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Reality Sucks

Supernatural power brokers in San Jose? Biter bites.


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If every cigarette you smoke takes seven minutes off your life, every game of Dungeons & Dragons you play delays the loss of your virginity by seven hours.
--Marilyn Manson

MAYBE IT'S the state of the world these days that pushes more and more people toward fantasy. The most extreme of these escapists have always been the live-action role players--those freaks and geeks for whom fantasy is an immersion experience--and if a recent Saturday gathering at South First Street's Wine Galleria is any indication, a small revival is in the works.

About a dozen gamers sat around a conference table overlooking the Galleria's main room. Pharos Myst, Silicon Valley's chapter (CA-013) of the Camarilla Club, was hosting a Vampire LARP (Live Action Role Play). Unlike traditional role-playing games, in which you use a pen, paper and your imagination, in a LARP you walk around--usually in a costume--and interact with the other players. It's like improvisational acting. The Camarilla Club bases its role-playing on fantasy/horror/supernatural books published by White Wolf Publishing, which means Pharos Myst members can choose identities from vampires, magi, werewolves, ghosts, changelings, fairies, gnomes and, in some cases, human beings. Conspiracies abound, power struggles ensue and drama fluctuates, all at the narrative control of the players.

Unfortunately, though, no one's wearing a vampire costume.

Instead, the Pharos Myst "vampire recruitment game" included about 20 men and two women, one wearing a black silk scarf over her face. The wine was flowing.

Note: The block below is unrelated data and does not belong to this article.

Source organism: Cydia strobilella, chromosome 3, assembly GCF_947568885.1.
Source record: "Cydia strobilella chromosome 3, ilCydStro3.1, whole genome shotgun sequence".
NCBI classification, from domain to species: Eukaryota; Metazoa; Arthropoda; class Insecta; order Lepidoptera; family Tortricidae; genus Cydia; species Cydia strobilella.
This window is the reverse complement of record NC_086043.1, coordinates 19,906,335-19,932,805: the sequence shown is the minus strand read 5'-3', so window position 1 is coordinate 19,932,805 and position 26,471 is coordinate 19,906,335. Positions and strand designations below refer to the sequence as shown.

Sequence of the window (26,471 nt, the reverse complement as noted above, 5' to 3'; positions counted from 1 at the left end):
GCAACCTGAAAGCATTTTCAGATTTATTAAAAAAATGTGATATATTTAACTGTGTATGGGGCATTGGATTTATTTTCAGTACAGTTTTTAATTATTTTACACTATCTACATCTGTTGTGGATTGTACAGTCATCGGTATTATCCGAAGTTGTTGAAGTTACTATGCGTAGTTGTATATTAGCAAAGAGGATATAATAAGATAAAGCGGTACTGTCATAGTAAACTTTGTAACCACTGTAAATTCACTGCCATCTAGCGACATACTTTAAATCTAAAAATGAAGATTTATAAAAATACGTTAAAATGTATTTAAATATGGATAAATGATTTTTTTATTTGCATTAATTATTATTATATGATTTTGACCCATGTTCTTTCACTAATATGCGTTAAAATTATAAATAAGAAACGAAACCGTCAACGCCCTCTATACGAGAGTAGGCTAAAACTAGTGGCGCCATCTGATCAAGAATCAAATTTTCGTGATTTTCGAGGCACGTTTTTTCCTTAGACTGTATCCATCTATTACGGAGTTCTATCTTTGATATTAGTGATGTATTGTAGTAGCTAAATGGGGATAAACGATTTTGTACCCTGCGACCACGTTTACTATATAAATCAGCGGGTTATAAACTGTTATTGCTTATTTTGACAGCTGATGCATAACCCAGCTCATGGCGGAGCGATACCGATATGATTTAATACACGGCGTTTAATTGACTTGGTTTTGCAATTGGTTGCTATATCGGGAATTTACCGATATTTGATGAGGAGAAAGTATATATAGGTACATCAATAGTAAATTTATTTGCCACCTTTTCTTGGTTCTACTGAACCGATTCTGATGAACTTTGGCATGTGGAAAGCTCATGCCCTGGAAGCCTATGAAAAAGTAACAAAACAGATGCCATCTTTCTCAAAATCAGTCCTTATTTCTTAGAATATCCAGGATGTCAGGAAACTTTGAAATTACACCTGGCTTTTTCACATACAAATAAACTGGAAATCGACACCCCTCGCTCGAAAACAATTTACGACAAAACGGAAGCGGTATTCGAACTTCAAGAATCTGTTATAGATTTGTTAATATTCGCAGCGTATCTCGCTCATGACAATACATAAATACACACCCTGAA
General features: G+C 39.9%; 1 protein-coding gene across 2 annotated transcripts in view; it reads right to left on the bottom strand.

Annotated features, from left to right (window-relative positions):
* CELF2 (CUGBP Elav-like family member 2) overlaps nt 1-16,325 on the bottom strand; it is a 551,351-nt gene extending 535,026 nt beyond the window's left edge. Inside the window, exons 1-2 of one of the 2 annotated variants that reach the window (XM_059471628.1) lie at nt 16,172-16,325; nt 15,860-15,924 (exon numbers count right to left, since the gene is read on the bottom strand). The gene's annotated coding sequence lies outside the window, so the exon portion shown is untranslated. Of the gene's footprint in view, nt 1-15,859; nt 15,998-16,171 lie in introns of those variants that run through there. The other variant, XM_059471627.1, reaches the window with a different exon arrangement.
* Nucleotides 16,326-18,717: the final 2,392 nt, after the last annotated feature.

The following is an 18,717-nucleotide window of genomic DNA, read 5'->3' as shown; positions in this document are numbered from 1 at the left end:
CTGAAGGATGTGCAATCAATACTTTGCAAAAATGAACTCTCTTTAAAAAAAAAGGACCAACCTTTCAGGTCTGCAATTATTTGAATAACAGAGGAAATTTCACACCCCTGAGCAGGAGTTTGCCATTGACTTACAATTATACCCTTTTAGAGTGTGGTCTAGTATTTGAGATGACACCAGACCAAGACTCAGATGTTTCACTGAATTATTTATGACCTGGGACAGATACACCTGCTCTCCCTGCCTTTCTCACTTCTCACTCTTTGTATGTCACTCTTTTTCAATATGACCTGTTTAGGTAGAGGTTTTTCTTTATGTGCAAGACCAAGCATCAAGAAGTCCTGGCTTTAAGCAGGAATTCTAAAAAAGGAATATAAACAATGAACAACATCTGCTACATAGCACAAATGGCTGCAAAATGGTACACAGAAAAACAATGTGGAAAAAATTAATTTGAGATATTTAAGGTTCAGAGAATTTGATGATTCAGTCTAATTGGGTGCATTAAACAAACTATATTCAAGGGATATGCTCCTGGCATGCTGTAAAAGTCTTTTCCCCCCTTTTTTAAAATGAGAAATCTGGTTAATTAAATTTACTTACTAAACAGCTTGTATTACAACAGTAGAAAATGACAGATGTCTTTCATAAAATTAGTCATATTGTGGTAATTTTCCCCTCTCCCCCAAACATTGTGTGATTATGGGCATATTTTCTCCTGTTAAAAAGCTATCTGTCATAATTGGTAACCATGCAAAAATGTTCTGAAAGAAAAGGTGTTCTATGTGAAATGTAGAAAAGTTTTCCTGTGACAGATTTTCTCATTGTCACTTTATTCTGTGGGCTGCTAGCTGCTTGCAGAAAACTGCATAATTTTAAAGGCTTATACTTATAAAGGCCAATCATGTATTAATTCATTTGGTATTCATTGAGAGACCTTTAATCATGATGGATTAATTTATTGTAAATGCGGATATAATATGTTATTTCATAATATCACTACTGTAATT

"If someone dropped a bomb in this room," one character stated, "it would bring the evilness of the city down by 200 percent."

"Guilt requires association," another one replied.

"Residents of San Jose, what do you wish of the candidate?"

"Mr. Black, everyone is after something here."

One character at the head of the table, clad in dark sunglasses, typed something on his laptop and then turned defiantly around in his chair. He stared out the window at the Wine Galleria below. Others dispersed into the art gallery to hold private discussions about their own domains.

According to the premise of the game, "Assassinations and political intrigue has [sic] threatened the Alliance of Northern California. A new breed of vampire hunters, a group after the thrill of going after nature's greatest predators, has threatened San Francisco and the peninsula, and rumors have them heading south. A religious cult in Gilroy has slowly made its presence known in the wake of a spiritual glut in the area."

If such supernatural political alliances don't make much sense to you, you don't know Prince Henry Dragoon, the Mysterious Mr. Tchan, Philip Black, Ashok Chandrasechar and Hercule. These are a few of the characters gathered at the Galleria. Stranger still, the whole thing looks real, and it's difficult to tell who the heck these people might be in "real life." Biter has to wonder if any of them actually understand the concept of real life.

"We're role-playing gamers, not Satanists," one participant defends himself.

"What I see as the potential for live action is the very theatrical nature of it," says John Osborne, chapter coordinator of Pharos Myst, "and the fact that it exists as an unwritten fictional fantasy ... with people interested in playing characters rather than a game."

Always looking for new recruits, Pharos Myst plans to hold more of these games in the near future, but you must play by the rules. According to the code of conduct, "Members may not drink blood or discuss the reality drinking of blood while participating in a Camarilla event." Bummer.

Gamed out after about half an hour, Biter departed ever so stealthily, escaping down the stairs while two participants disputed power vacuums in the regime.

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From the April 10-16, 2003 issue of Metro, Silicon Valley's Weekly Newspaper.

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